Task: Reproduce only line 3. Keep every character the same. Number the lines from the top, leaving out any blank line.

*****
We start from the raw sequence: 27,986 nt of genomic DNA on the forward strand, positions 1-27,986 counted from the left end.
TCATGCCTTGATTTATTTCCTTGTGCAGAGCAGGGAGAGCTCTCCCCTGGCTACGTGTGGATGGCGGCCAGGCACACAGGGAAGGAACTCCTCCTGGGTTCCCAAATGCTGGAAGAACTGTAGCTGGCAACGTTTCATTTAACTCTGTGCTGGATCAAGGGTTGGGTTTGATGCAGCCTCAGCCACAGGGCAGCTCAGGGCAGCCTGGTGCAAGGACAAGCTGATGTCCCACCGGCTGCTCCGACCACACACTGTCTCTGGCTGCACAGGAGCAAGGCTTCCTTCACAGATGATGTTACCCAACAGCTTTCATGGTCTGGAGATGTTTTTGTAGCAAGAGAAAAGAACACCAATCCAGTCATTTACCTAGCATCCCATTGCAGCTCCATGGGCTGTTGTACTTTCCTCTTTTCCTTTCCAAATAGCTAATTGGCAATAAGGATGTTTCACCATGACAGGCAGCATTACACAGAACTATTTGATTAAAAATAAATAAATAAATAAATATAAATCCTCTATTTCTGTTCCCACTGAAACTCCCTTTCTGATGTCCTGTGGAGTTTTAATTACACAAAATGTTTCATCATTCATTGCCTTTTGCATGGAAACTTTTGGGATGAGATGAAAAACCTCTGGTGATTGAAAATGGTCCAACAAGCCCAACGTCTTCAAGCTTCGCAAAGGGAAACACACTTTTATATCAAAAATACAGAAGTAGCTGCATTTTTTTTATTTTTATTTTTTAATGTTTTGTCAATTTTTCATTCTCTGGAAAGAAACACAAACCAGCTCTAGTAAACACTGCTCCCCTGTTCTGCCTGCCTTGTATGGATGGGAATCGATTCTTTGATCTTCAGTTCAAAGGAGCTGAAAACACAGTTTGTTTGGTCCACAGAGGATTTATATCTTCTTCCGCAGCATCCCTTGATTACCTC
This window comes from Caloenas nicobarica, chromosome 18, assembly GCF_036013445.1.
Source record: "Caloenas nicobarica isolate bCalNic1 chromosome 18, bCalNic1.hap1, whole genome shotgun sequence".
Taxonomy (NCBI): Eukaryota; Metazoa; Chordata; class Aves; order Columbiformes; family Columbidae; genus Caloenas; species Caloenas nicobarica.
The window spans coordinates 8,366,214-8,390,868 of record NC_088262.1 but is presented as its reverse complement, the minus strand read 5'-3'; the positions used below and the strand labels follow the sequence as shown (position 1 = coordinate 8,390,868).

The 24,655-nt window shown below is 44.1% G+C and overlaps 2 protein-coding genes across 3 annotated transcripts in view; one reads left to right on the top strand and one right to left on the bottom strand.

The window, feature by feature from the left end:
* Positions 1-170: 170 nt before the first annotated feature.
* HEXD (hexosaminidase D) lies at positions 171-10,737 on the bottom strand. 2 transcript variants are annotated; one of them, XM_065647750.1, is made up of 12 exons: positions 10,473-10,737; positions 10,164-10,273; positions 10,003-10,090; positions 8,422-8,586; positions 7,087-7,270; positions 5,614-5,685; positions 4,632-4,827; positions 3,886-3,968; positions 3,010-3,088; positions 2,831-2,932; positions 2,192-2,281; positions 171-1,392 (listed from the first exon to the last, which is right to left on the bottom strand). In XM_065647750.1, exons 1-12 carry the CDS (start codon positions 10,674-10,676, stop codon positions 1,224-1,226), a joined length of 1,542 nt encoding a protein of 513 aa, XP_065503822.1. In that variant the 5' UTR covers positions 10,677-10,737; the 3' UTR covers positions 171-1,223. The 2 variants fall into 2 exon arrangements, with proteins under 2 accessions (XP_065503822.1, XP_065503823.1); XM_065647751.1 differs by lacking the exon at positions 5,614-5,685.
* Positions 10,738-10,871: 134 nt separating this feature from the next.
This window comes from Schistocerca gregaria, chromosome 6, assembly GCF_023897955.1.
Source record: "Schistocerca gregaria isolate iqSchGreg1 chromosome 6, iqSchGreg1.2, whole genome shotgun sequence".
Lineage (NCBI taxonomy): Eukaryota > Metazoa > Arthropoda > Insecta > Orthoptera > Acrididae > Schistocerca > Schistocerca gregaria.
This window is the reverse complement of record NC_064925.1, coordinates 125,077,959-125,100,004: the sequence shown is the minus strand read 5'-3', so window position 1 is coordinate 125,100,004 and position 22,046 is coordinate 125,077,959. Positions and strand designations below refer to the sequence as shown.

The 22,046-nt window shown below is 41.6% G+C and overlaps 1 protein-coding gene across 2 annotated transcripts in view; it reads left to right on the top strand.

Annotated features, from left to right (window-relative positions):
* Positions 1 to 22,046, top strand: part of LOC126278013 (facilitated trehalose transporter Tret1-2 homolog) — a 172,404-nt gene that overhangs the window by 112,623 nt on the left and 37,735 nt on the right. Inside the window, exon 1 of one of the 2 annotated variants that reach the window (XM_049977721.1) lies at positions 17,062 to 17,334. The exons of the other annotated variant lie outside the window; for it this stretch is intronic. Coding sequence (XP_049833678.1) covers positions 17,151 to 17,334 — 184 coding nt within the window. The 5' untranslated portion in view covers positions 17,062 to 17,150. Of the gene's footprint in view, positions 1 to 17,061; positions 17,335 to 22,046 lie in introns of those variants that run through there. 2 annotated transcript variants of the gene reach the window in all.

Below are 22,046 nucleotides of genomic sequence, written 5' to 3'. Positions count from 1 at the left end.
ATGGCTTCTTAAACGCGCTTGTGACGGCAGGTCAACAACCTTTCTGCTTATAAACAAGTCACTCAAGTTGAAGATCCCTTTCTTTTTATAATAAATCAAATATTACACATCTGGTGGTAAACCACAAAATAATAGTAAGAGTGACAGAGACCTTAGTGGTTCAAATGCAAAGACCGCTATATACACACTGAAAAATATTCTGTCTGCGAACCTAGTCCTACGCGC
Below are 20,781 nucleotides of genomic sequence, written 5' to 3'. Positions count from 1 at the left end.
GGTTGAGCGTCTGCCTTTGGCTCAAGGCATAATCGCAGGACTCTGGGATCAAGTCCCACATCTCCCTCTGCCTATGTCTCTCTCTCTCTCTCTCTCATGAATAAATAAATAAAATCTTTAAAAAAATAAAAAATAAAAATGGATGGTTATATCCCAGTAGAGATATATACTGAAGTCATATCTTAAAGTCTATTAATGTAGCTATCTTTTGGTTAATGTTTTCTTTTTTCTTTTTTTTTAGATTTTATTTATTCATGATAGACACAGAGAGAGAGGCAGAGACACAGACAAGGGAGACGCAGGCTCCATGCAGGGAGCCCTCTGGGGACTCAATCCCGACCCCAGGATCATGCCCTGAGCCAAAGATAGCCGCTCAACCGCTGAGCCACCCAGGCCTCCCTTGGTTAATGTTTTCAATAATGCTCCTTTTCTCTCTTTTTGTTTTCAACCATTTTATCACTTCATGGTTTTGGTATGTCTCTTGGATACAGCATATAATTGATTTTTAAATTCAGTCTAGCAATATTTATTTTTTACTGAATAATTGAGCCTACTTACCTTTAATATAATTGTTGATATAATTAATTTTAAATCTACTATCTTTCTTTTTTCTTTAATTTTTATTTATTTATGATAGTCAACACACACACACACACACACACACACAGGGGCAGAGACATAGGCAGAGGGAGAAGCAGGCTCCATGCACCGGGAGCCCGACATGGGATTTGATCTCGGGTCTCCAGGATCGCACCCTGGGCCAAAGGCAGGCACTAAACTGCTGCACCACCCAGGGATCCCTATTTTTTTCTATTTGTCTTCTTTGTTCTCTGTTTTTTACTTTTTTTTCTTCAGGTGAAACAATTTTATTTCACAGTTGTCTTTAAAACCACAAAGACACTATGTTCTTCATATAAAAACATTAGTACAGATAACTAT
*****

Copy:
This window comes from Caloenas nicobarica, chromosome 18, assembly GCF_036013445.1.